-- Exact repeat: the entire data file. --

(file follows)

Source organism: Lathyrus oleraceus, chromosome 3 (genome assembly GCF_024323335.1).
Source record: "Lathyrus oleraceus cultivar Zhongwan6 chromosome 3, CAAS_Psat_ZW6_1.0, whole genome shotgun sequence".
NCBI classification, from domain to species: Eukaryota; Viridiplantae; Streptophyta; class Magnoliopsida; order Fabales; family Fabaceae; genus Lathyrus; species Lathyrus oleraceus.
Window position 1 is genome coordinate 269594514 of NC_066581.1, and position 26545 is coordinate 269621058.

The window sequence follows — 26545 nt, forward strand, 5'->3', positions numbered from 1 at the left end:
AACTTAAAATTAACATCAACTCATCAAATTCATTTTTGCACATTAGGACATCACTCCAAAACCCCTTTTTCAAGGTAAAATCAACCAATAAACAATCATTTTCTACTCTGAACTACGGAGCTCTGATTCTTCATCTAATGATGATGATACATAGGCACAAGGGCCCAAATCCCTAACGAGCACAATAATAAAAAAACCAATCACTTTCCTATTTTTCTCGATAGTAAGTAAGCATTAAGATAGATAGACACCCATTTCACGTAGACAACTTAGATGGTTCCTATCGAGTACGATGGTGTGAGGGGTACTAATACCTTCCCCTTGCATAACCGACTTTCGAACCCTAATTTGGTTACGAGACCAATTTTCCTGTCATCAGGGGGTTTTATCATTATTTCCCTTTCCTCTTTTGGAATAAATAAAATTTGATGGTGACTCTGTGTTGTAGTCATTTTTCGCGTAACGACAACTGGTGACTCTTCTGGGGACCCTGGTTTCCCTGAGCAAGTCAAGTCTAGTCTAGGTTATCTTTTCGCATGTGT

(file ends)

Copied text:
Source organism: Lathyrus oleraceus, chromosome 3 (genome assembly GCF_024323335.1).
Source record: "Lathyrus oleraceus cultivar Zhongwan6 chromosome 3, CAAS_Psat_ZW6_1.0, whole genome shotgun sequence".
NCBI classification, from domain to species: Eukaryota; Viridiplantae; Streptophyta; class Magnoliopsida; order Fabales; family Fabaceae; genus Lathyrus; species Lathyrus oleraceus.
Window position 1 is genome coordinate 269594514 of NC_066581.1, and position 26545 is coordinate 269621058.

The window sequence follows — 26545 nt, forward strand, 5'->3', positions numbered from 1 at the left end:
AACTTAAAATTAACATCAACTCATCAAATTCATTTTTGCACATTAGGACATCACTCCAAAACCCCTTTTTCAAGGTAAAATCAACCAATAAACAATCATTTTCTACTCTGAACTACGGAGCTCTGATTCTTCATCTAATGATGATGATACATAGGCACAAGGGCCCAAATCCCTAACGAGCACAATAATAAAAAAACCAATCACTTTCCTATTTTTCTCGATAGTAAGTAAGCATTAAGATAGATAGACACCCATTTCACGTAGACAACTTAGATGGTTCCTATCGAGTACGATGGTGTGAGGGGTACTAATACCTTCCCCTTGCATAACCGACTTTCGAACCCTAATTTGGTTACGAGACCAATTTTCCTGTCATCAGGGGGTTTTATCATTATTTCCCTTTCCTCTTTTGGAATAAATAAAATTTGATGGTGACTCTGTGTTGTAGTCATTTTTCGCGTAACGACAACTGGTGACTCTTCTGGGGACCCTGGTTTCCCTGAGCAAGTCAAGTCTAGTCTAGGTTATCTTTTCGCATGTGT